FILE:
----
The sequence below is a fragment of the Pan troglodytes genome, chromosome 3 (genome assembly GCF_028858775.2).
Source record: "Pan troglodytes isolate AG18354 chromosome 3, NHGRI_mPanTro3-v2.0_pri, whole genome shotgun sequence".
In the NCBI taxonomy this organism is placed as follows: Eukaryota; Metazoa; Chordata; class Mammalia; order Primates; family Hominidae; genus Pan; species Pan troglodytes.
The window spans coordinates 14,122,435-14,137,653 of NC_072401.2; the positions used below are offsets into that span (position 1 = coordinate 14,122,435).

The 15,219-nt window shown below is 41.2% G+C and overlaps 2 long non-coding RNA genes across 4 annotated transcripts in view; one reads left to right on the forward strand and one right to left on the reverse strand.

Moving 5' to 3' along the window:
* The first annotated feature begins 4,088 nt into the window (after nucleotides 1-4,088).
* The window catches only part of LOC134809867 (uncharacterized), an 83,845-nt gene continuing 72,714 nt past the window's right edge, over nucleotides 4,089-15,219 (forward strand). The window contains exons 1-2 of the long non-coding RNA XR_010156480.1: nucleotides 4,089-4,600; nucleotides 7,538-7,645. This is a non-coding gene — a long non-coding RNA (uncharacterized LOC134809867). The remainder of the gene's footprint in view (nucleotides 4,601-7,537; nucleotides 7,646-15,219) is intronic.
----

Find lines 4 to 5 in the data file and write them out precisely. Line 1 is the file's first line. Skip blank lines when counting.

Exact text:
The window spans coordinates 14,122,435-14,137,653 of NC_072401.2; the positions used below are offsets into that span (position 1 = coordinate 14,122,435).

The 15,219-nt window shown below is 41.2% G+C and overlaps 2 long non-coding RNA genes across 4 annotated transcripts in view; one reads left to right on the forward strand and one right to left on the reverse strand.